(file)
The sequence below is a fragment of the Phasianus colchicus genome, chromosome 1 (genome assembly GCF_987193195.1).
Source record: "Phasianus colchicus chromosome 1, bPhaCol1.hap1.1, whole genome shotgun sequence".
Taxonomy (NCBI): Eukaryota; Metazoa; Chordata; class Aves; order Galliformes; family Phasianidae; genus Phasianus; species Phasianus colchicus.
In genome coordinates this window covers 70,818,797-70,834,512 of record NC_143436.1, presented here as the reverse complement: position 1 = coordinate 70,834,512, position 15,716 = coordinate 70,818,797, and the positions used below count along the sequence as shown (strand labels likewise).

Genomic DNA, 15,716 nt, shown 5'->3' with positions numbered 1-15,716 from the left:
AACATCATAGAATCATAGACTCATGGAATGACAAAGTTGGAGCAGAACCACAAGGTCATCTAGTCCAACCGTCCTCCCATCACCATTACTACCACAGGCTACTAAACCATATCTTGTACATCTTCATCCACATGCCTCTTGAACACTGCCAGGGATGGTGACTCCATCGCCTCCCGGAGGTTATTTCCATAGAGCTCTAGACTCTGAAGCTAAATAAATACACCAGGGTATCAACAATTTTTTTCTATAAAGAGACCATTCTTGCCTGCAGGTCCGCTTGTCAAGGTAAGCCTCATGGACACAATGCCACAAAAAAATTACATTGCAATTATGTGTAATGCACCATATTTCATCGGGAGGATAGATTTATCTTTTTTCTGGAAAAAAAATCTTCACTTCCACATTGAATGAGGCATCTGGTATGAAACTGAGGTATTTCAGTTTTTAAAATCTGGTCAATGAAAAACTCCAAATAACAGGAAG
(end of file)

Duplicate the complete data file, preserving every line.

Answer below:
The sequence below is a fragment of the Phasianus colchicus genome, chromosome 1 (genome assembly GCF_987193195.1).
Source record: "Phasianus colchicus chromosome 1, bPhaCol1.hap1.1, whole genome shotgun sequence".
Taxonomy (NCBI): Eukaryota; Metazoa; Chordata; class Aves; order Galliformes; family Phasianidae; genus Phasianus; species Phasianus colchicus.
In genome coordinates this window covers 70,818,797-70,834,512 of record NC_143436.1, presented here as the reverse complement: position 1 = coordinate 70,834,512, position 15,716 = coordinate 70,818,797, and the positions used below count along the sequence as shown (strand labels likewise).

Genomic DNA, 15,716 nt, shown 5'->3' with positions numbered 1-15,716 from the left:
AACATCATAGAATCATAGACTCATGGAATGACAAAGTTGGAGCAGAACCACAAGGTCATCTAGTCCAACCGTCCTCCCATCACCATTACTACCACAGGCTACTAAACCATATCTTGTACATCTTCATCCACATGCCTCTTGAACACTGCCAGGGATGGTGACTCCATCGCCTCCCGGAGGTTATTTCCATAGAGCTCTAGACTCTGAAGCTAAATAAATACACCAGGGTATCAACAATTTTTTTCTATAAAGAGACCATTCTTGCCTGCAGGTCCGCTTGTCAAGGTAAGCCTCATGGACACAATGCCACAAAAAAATTACATTGCAATTATGTGTAATGCACCATATTTCATCGGGAGGATAGATTTATCTTTTTTCTGGAAAAAAAATCTTCACTTCCACATTGAATGAGGCATCTGGTATGAAACTGAGGTATTTCAGTTTTTAAAATCTGGTCAATGAAAAACTCCAAATAACAGGAAG